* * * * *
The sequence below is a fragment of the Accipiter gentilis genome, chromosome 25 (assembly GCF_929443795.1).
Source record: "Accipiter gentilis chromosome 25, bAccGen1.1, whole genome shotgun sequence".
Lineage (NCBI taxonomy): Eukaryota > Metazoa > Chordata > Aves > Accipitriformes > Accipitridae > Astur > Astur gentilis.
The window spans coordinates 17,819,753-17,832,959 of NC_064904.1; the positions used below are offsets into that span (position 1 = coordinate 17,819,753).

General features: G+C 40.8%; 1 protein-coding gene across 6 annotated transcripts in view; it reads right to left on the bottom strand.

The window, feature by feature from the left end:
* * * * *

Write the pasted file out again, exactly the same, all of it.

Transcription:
The sequence below is a fragment of the Accipiter gentilis genome, chromosome 25 (assembly GCF_929443795.1).
Source record: "Accipiter gentilis chromosome 25, bAccGen1.1, whole genome shotgun sequence".
Lineage (NCBI taxonomy): Eukaryota > Metazoa > Chordata > Aves > Accipitriformes > Accipitridae > Astur > Astur gentilis.
The window spans coordinates 17,819,753-17,832,959 of NC_064904.1; the positions used below are offsets into that span (position 1 = coordinate 17,819,753).

General features: G+C 40.8%; 1 protein-coding gene across 6 annotated transcripts in view; it reads right to left on the bottom strand.

The window, feature by feature from the left end: